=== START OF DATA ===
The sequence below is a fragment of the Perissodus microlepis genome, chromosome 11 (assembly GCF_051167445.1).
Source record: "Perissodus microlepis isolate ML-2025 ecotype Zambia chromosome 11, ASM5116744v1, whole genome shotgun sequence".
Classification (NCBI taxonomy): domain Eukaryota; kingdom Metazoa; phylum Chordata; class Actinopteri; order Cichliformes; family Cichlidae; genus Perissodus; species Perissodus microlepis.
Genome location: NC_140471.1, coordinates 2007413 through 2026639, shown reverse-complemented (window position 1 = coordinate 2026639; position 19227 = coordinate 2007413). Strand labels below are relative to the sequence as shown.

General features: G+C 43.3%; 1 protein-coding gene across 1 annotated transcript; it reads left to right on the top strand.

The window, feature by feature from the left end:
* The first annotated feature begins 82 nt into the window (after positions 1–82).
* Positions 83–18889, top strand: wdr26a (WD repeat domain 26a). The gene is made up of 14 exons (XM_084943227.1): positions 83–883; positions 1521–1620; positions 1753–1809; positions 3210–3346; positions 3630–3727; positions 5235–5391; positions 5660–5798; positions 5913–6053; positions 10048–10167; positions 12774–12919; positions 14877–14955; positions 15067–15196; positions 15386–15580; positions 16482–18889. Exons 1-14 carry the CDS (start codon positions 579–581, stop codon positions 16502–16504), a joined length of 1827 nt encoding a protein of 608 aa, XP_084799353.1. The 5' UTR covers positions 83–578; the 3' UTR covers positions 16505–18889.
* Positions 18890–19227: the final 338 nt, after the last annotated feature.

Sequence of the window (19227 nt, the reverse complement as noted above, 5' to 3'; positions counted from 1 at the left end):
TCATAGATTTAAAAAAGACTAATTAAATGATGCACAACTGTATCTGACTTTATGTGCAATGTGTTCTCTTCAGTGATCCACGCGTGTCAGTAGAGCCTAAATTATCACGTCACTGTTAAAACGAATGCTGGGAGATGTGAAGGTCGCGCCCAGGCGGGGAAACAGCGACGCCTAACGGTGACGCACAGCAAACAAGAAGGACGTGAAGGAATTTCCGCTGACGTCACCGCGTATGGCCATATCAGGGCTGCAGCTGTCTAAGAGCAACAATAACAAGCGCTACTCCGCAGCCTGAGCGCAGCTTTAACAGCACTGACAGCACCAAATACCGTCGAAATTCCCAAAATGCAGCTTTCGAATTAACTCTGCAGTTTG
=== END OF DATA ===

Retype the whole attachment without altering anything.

The sequence below is a fragment of the Perissodus microlepis genome, chromosome 11 (assembly GCF_051167445.1).
Source record: "Perissodus microlepis isolate ML-2025 ecotype Zambia chromosome 11, ASM5116744v1, whole genome shotgun sequence".
Classification (NCBI taxonomy): domain Eukaryota; kingdom Metazoa; phylum Chordata; class Actinopteri; order Cichliformes; family Cichlidae; genus Perissodus; species Perissodus microlepis.
Genome location: NC_140471.1, coordinates 2007413 through 2026639, shown reverse-complemented (window position 1 = coordinate 2026639; position 19227 = coordinate 2007413). Strand labels below are relative to the sequence as shown.

General features: G+C 43.3%; 1 protein-coding gene across 1 annotated transcript; it reads left to right on the top strand.

The window, feature by feature from the left end:
* The first annotated feature begins 82 nt into the window (after positions 1–82).
* Positions 83–18889, top strand: wdr26a (WD repeat domain 26a). The gene is made up of 14 exons (XM_084943227.1): positions 83–883; positions 1521–1620; positions 1753–1809; positions 3210–3346; positions 3630–3727; positions 5235–5391; positions 5660–5798; positions 5913–6053; positions 10048–10167; positions 12774–12919; positions 14877–14955; positions 15067–15196; positions 15386–15580; positions 16482–18889. Exons 1-14 carry the CDS (start codon positions 579–581, stop codon positions 16502–16504), a joined length of 1827 nt encoding a protein of 608 aa, XP_084799353.1. The 5' UTR covers positions 83–578; the 3' UTR covers positions 16505–18889.
* Positions 18890–19227: the final 338 nt, after the last annotated feature.

Sequence of the window (19227 nt, the reverse complement as noted above, 5' to 3'; positions counted from 1 at the left end):
TCATAGATTTAAAAAAGACTAATTAAATGATGCACAACTGTATCTGACTTTATGTGCAATGTGTTCTCTTCAGTGATCCACGCGTGTCAGTAGAGCCTAAATTATCACGTCACTGTTAAAACGAATGCTGGGAGATGTGAAGGTCGCGCCCAGGCGGGGAAACAGCGACGCCTAACGGTGACGCACAGCAAACAAGAAGGACGTGAAGGAATTTCCGCTGACGTCACCGCGTATGGCCATATCAGGGCTGCAGCTGTCTAAGAGCAACAATAACAAGCGCTACTCCGCAGCCTGAGCGCAGCTTTAACAGCACTGACAGCACCAAATACCGTCGAAATTCCCAAAATGCAGCTTTCGAATTAACTCTGCAGTTTG